As with the previous image, camera, tripod, and variable neutral density filter make for the bulk of the image capture. The lighting was high overcast so it wasn’t casting harsh shadows. FYI, the creek is in Rocky Mountain National Park. I was driving around the park on Sunday looking for opportunities and there were a ton of elk all over the park, but they all looked ratty, I’m assuming they were shedding their winter coats and hadn’t developed their summer coats, so I opted for other subject matter.
The post processing, I was determined to make this a BW shot. I threw everything at it that John Paul Caponigro taught our class and I just wasn’t satisfied. I re-did the image three different ways thinking I might come up with a better combination of adjustments, didn’t happen. I tried using Silver Efex Pro 2, from Nik Software, no luck. Side note, if you haven’t tried Silver Efex Pro 2 and you’re interested in BW photography, give it a try. Through the trial and error process, I had an image that was partial color and partial BW, which eventually led to this image. Various aspects of the color in this shot were desaturated, the trees on the far right and left were desaturated a bit to downplay their respective color on the edge of the frame. The black and white quality of the water is almost totally desaturated in color. The water flowing in this image was actually very brown, not necessarily the most attractive color. I suspect that the brown color of the water was more like a sledgehammer to my personal bias to make this a BW image. On the final version, I did add just a tiny hint of color back into the water. The rocks were painted individually, which sounds more painful than it really is to do. You can use a Hue/Saturation adjustment layer, mask it, and then just paint in the effect that you desire, in this case, it was painting back (removing) the saturation of some rocks to achieve a specific color balance in the image.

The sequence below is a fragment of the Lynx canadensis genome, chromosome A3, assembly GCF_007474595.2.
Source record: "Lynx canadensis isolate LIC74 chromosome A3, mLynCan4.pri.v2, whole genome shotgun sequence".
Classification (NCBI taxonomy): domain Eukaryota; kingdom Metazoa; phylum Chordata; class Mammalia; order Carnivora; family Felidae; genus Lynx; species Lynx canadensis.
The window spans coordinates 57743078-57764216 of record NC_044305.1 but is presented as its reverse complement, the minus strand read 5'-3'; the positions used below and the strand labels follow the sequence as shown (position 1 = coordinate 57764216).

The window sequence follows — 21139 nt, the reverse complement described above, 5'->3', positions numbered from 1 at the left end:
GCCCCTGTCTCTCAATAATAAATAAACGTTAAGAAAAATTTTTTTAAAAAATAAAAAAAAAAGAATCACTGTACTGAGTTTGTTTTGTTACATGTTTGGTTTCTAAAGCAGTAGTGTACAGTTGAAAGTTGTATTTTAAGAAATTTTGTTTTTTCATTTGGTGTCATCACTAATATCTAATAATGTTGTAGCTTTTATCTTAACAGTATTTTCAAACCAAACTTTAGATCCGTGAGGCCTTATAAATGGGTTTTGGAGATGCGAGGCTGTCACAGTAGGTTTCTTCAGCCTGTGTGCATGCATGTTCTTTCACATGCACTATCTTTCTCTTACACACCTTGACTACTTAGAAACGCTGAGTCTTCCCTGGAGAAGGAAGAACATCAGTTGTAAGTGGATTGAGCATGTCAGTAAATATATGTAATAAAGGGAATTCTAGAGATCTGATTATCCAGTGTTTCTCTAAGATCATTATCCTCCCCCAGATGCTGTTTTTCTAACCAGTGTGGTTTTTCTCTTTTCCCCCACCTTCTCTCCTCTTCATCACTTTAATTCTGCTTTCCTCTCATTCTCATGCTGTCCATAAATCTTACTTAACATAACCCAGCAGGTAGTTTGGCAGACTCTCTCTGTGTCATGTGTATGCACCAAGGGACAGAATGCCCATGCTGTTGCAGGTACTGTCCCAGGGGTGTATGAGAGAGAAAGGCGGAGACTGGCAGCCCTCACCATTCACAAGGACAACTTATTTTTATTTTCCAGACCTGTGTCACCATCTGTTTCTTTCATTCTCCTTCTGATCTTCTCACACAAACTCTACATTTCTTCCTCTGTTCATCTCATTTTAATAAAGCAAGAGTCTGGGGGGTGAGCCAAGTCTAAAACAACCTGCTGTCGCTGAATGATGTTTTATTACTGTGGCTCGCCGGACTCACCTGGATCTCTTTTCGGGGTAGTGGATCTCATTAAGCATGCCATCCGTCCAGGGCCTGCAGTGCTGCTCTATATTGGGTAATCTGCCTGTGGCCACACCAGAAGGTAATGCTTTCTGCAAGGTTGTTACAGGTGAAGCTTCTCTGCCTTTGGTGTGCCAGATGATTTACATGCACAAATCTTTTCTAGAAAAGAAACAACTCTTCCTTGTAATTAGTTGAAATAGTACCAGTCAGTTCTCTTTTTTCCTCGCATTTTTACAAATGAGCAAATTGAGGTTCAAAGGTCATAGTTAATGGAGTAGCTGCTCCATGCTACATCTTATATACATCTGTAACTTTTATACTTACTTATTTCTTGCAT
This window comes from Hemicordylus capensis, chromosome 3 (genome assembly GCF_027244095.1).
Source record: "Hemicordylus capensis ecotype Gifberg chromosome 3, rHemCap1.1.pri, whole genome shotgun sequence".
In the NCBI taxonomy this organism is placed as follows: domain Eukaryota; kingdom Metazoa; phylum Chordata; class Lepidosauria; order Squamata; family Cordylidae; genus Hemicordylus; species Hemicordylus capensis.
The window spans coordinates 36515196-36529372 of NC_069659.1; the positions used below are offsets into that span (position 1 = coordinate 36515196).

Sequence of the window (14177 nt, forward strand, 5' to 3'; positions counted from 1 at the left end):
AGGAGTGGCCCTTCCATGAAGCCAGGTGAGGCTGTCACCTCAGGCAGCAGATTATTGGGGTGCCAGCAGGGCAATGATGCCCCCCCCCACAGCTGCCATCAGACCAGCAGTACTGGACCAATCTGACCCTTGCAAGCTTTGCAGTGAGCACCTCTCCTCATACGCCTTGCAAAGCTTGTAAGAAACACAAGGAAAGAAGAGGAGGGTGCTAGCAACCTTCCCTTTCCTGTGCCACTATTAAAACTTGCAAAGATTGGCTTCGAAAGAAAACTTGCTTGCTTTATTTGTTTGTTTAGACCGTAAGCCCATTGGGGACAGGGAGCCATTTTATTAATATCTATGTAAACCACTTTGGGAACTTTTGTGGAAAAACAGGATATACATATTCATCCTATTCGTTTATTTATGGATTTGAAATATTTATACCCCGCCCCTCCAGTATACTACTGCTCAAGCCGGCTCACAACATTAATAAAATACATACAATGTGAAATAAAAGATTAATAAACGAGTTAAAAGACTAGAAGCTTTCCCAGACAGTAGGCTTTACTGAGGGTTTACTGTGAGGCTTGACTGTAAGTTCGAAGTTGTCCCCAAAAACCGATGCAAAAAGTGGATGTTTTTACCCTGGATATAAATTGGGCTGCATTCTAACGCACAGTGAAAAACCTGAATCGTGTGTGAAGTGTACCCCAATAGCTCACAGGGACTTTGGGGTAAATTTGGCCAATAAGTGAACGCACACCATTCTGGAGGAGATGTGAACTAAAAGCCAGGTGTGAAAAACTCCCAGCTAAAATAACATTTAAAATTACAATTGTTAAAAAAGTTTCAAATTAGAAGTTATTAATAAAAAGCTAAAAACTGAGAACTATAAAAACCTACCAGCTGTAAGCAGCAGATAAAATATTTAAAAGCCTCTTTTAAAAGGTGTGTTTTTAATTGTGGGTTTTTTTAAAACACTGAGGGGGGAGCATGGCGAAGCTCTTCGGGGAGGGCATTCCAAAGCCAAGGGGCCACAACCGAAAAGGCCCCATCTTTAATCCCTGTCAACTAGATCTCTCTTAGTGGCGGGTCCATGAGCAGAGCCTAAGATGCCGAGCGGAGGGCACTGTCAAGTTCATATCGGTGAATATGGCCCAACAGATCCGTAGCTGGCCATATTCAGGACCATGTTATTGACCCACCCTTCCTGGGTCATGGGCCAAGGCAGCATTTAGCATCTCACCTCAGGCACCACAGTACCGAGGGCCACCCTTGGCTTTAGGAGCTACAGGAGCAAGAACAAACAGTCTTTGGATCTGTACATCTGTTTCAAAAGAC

The other big part of the post processing was contrast control. There is a lot of different contrast adjustments made to this image to try and give it some depth. One of Photoshop’s little tricks is the Shadow Highlight adjustment, it’s becoming my goto tool for mid-tone contrast adjustments. I also used it heavily on the highlights on the water to create that streaky appearance (season to taste). The flowing water was hand painted to darken the darks and lighten the lights. Since the rocks were wet, how do you make them look more wet? Contrast. Add a Curves adjustment layer, give it healthy contrast boost, then mask that layer with black (this blocks the contrast adjustment you just made). Then paint on the mask with white to reveal, or dial in, the contrast as desired. In this case it was just a matter of painting the contrast on the rocks that were wet to give them a ‘more wet’ appearance.
From a compositional perspective, I don’t think this is a strong composition, not bad, but not great. Part of this is due to the location where you choose to shoot from. In this case, this particular angle was the best I could get, meaning I could get the main part of the creek flowing over the rocks and minimize the visual noise (distracting elements) in the rest of the scene. I probably could have walked down a short narrow edge to see if there was a better angle, but I liked this angle, plus I hate falling on large rocks. The rest was trying different focal lengths until I could get a pleasing frame. This is one of the locations where you get a decent shot, but not a great shot. The point to all this is, GO BACK. If you have the opportunity to re-visit a location, do so. Do it throughout the year and watch how the seasonal change influences your location and your choice of framing. Another fun option when shooting these scenes, try some really tight close-ups on certain rocks with the water flowing around the rock. It always amazes me when I work on these images, wow, why didn’t I see that when I was in the field? It’s not a matter of not being in tune with the scene, but due to our personal visual biases, we tune out things that don’t catch our attention or don’t seem important at the time.
I picked this particular image because there is so much to talk about with it. The location is American Fork Canyon, Utah (close to Alpine). I lived in Lehi and this canyon was a very short distance from my home. It was my get-away location. There was always something to photograph every time I visited this canyon (which was often).